NHS Vale of York Clinical Commissioning Group rolls out evidence-based intervention technology to help reduce unplanned hospital care as admissions reach 10-year high
York Teaching Hospitals NHS Foundation Trust is at the centre of a trial exploring the impact of the technology on unplanned and emergency admissions
An innovative AI-based nursing service from Health Navigator has been introduced across Vale of York to identify patients at risk of unplanned care attendances and admissions and coach them back to better health.
The pioneering project, commissioned by NHS Vale of York Clinical Commissioning Group (CCG), tackles the NHS’s ever-increasing demand for urgent and emergency care services, as highlighted in figures released by NHS Digital recently, which showed that emergency admissions have peaked nationally, increasing 28% over the last 10 years.
Health Navigator is the first service of its kind in the UK to use cutting-edge, real-time AI and predictive data analytics to identify patients, often those with long-term conditions and who are potentially regular users of health services, who may benefit from health coaching.
Those patients from York Teaching Hospitals NHS Trust, a key partner in this initiative, are offered a referral to Health Navigator’s ‘Pro-active Health Coaching’ service.
Delivered by registered nurses and healthcare professionals, the service is designed to support patients with complex conditions and empower them to take control of their health.
Evidence from a local Randomised Control Trial (RCT) showed a 36% reduction in A&E attendances for those patients supported by health coaching compared to patients that had not received the intervention.
The trial also demonstrated a 30% reduction in unplanned hospital admissions and some 25% lower planned admissions for the same Vale of York CCG patients.
And patient activation, a key metric for a patient’s ability to take control of their own health and healthcare, improved by more than 30%.
We needed to find a way to support patients to help them understand their conditions better, make life changes which will improve their health, and know which services to access when they need support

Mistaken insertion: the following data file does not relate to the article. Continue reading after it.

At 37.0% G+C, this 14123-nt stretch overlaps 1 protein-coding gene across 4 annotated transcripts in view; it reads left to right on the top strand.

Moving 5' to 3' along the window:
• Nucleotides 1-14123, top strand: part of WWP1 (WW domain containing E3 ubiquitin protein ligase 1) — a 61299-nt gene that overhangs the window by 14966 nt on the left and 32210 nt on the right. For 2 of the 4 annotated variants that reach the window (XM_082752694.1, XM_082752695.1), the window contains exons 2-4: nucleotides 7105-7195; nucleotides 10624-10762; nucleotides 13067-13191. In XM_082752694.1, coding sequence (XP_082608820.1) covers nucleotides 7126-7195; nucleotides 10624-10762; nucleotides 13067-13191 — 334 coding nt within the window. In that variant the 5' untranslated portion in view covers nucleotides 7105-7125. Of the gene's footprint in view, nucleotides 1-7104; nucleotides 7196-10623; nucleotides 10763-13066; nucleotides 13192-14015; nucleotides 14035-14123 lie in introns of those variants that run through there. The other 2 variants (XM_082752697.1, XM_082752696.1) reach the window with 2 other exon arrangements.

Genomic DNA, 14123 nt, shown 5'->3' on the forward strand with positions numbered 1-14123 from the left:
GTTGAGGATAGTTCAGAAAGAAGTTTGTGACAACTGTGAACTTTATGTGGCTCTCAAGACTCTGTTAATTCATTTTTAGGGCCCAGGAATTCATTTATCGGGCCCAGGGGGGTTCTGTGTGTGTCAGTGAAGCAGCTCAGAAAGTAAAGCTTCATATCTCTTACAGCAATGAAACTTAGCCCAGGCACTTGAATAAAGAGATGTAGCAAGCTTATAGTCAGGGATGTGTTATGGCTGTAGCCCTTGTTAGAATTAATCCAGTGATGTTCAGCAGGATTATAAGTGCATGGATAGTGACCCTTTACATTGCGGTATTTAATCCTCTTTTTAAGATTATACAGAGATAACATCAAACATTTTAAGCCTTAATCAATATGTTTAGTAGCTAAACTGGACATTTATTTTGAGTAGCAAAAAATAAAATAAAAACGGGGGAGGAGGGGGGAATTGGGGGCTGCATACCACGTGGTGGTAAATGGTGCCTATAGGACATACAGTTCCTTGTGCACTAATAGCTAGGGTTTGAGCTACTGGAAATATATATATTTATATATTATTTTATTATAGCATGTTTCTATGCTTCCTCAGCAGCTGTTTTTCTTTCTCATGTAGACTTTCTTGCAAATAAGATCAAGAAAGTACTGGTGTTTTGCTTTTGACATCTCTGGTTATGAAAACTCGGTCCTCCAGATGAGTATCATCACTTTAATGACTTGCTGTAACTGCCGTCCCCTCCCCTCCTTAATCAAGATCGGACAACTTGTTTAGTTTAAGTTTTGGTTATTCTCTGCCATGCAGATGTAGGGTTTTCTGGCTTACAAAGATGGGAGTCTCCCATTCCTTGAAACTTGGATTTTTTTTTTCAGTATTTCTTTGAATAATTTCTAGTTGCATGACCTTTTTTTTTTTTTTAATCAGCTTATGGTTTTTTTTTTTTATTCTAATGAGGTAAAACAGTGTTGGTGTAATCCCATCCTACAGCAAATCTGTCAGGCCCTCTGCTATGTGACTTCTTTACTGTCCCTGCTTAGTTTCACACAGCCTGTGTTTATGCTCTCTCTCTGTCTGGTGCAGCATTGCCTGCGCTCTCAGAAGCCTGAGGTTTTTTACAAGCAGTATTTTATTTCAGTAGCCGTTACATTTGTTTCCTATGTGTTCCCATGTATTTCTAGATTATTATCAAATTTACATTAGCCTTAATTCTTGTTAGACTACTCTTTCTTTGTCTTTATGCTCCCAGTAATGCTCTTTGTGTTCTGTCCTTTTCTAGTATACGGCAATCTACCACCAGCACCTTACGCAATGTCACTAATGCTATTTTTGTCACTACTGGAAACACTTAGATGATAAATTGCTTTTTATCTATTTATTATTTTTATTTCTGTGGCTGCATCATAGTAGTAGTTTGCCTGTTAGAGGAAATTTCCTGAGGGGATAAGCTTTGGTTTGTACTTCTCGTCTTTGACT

A wider RCT – the UK’s largest for AI-powered unplanned admission prevention – includes a total of seven NHS acute sites working with Health Navigator.
Interim results from other sites are similar, in cases demonstrating up to 59% reduction in unplanned admissions for patients receiving the intervention.
Results are currently being evaluated and shall be published with the NHS and the Nuffield Trust.
Chris Sherlaw Johnson, senior research analyst at the Nuffield Trust, said: “RCTs are the gold standard for evidence generation in healthcare, the approach adopted for drug safety and efficiency evaluation. Yet RCT-level evidence for innovative digital health interventions remains globally scarce.”
On the strength of the local results, NHS Vale of York CCG has already expanded the contract to 1,800 patients.
Fiona Bell, lead officer for primary care at NHS Vale of York CCG, added: “High emergency admissions are a system problem, not just the responsibility of secondary care.
“A lot of people go to A&E if they are feeling anxious about their health or they need reassurance.
“We needed to find a way to support these patients to help them understand their conditions better, make life changes which will improve their health, and know which services to access when they need support.
“From the local RCT, we found that 55% of patients felt much more engaged with their care, while 84% of people reported an improved quality of life and having more confidence in managing their conditions.
“These results are really impressive and have a huge impact on patients’ everyday lives.”
If we can replicate the results from the RCT trial on a larger scale, then we are confident that we will have a significant and positive impact on reducing growth in A&E attendances and non-elective admissions
David Friend, who was diagnosed with Parkinson's disease and then suffered from cellulitis and tendonitis, said: “Last year I wasn’t too well. I was referred to the Health Navigator service and I had one person co-ordinating the various things that I was suffering from and defining a course of action.
“I have since been in better health and better spirits. It is a good service and it would be well worth it for many people in society.”
Bell added: “If we can replicate the results from the RCT trial on a larger scale, then we are confident that we will have a significant and positive impact on reducing growth in A&E attendances and non-elective admissions.
“Most importantly, we will help to support patients who receive this service to understand and manage their long-term conditions better which we’ve already seen can have a very positive impact on their quality of life.”